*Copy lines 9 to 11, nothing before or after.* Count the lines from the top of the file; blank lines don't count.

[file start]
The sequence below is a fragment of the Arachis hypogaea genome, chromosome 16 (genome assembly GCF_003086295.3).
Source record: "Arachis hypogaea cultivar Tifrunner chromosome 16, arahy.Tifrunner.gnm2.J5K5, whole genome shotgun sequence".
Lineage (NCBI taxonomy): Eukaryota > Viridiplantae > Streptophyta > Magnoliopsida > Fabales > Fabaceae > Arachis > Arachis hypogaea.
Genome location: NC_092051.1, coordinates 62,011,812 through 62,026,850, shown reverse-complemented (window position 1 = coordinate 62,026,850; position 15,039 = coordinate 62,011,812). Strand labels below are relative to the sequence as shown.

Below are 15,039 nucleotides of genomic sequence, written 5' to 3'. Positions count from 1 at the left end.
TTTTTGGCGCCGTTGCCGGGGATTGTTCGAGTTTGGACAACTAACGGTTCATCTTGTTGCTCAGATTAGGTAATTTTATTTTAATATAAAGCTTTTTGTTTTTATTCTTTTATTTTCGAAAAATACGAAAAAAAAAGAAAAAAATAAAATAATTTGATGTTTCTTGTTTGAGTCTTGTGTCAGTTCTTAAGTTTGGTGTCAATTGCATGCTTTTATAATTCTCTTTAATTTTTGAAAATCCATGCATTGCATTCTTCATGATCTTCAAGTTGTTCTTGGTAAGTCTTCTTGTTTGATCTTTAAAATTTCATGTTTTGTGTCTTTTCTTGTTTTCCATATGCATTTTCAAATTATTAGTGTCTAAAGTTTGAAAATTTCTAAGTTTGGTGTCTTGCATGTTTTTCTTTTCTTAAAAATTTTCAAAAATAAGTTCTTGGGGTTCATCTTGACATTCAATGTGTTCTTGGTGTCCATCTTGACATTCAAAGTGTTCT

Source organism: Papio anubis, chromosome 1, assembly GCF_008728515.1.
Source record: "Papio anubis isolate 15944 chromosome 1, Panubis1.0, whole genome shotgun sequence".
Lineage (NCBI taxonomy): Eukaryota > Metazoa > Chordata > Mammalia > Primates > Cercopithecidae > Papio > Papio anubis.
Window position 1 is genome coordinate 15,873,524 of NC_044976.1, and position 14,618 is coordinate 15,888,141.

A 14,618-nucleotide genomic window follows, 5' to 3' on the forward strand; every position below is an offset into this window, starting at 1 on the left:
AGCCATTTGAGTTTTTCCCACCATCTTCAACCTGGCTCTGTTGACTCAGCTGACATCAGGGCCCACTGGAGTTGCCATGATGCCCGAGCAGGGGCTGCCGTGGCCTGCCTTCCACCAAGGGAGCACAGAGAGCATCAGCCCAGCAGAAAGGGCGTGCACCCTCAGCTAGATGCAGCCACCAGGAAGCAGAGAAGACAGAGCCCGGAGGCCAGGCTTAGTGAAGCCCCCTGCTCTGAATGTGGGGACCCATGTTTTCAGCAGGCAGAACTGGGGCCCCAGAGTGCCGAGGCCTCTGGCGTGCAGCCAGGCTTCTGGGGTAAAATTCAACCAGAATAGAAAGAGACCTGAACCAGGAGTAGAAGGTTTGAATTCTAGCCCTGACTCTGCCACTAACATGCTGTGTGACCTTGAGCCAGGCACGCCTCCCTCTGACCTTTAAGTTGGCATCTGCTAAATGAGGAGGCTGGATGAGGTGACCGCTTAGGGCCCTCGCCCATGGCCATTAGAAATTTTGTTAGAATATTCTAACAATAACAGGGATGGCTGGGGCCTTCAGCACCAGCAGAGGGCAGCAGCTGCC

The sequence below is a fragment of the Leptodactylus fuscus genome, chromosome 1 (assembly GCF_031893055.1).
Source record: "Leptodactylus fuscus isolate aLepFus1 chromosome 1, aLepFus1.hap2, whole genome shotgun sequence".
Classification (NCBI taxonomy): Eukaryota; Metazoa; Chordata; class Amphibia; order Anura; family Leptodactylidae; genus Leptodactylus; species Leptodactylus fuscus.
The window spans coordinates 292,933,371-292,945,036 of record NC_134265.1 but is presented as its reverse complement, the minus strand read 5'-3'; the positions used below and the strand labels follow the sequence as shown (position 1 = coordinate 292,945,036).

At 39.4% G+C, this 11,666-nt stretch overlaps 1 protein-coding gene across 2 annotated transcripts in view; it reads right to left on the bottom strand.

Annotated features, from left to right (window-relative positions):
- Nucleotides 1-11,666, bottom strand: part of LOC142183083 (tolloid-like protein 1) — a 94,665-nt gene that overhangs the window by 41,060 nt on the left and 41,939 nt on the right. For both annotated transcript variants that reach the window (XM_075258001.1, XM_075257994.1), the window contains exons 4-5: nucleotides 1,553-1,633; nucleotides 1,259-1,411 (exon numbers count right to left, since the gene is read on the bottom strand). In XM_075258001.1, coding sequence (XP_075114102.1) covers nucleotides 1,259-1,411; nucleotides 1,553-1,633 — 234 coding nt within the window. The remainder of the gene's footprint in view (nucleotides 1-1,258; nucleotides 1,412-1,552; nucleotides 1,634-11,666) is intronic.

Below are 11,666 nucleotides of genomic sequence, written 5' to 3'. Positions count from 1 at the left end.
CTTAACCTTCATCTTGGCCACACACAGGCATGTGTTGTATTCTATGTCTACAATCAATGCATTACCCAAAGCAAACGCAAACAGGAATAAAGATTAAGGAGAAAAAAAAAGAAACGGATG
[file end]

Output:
Lineage (NCBI taxonomy): Eukaryota > Metazoa > Chordata > Mammalia > Primates > Cercopithecidae > Papio > Papio anubis.
Window position 1 is genome coordinate 15,873,524 of NC_044976.1, and position 14,618 is coordinate 15,888,141.

A 14,618-nucleotide genomic window follows, 5' to 3' on the forward strand; every position below is an offset into this window, starting at 1 on the left: